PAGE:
I know that the title is a bit dramatic, but stay with me. I love creating websites because I love helping business owners to create a beautiful space for their brand to live online. It breaks my heart to see a fab woman with a great business idea being thwarted by her own website. In this post, I’m going to talk about a few ways in which your website is sabotaging your business.

Potential customers and clients look at your site and decide in less than 5 seconds if you’re worth their time. Harsh, but true. You have so little time to make a positive impression on people who visit your website, and the choices you make about your site can make a huge difference.

Sabotaging your business with a free domain

You’re a business, but have a (name).wordpress.com URL (or (name).wixsite.com). This is a big no-no for me. Using a free domain is the number one factor that undermines even the best logo and corporate identity. And, lucky for you, it’s the easiest to fix. Choose a hosting provider, buy a hosting package and set yourself up on your own domain. Yes, there’s a monthly expense, but it’s affordable, and it’s worth it to gain the credibility you deserve.

Even if you are a small business, a one-woman show, a start-up, or started your business a month ago, I’m passionate that this should be one of the first places you spend money. Even if you buy a domain and put up a landing page, or leave it blank for a month or two, your business shouldn’t be without its own domain name. Make the small investment in your business. It’s completely worth it.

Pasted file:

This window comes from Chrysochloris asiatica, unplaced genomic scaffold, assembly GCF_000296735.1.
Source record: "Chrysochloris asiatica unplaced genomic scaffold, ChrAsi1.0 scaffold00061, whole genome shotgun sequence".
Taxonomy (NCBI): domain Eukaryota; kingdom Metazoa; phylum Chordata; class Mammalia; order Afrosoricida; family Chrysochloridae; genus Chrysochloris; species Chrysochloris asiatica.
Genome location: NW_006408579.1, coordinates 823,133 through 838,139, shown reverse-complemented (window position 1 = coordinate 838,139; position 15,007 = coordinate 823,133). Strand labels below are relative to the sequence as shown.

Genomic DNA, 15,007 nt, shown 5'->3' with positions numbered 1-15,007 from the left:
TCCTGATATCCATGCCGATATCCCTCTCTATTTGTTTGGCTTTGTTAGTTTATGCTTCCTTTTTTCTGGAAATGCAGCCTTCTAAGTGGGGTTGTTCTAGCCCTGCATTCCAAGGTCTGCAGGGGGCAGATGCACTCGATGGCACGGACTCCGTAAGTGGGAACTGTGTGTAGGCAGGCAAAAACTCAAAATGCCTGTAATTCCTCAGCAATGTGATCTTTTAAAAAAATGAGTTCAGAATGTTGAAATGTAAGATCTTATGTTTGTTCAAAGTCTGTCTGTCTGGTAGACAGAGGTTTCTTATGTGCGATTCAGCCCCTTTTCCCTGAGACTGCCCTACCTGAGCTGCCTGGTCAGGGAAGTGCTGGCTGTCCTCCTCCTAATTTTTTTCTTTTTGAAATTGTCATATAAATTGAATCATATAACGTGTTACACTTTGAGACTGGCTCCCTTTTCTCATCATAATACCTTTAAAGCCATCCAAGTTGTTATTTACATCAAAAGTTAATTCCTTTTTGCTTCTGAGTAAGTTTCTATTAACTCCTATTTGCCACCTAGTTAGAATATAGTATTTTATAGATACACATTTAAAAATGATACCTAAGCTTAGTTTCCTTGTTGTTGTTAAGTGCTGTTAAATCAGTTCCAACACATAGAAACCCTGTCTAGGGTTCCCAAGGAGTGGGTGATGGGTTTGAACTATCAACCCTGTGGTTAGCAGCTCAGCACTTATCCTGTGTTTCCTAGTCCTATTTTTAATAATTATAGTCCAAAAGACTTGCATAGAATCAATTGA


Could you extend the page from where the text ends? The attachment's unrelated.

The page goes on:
I have written a blog post about what you need to know when choosing hosting for your website. I have also written a post about why you should have a self-hosted website.

Sabotaging your business with bad website design

I’m frankly alarmed at the number of terrible websites I visit. I’m not being a snob, nor am I saying that every website needs to have been designed by a professional. What I am saying is that careful decision making can avoid a lot of bad design. I’m going to briefly discuss a few of the worst sins I see online. These are easy to fix, and they make a big difference in terms of the overall appearance of your site.

Colourful Backgrounds

I see this more often than I’d like to admit. It usually appears as follows, and it’s exactly what not to do: 5 different colours, one per section, all on the same page. All bright, and mostly colours that don’t look good together. It makes me cringe, and I click away, never to return.

I recommend using maximum 3 background colours throughout the site – one light, one dark and maybe a colour if it suits your brand. Use one colour per section – don’t go creating crazy green and orange gradients. If you’re using a bold colour in the background of one part of your page, only use it once on that page and keep the rest of the page clean. Be careful of the colour of the text as well – if you’re using a bright colour, test both black and white text to see which is easier to read. The background shouldn’t be competing for attention with the text. The text and images are the important parts of your site, not the background.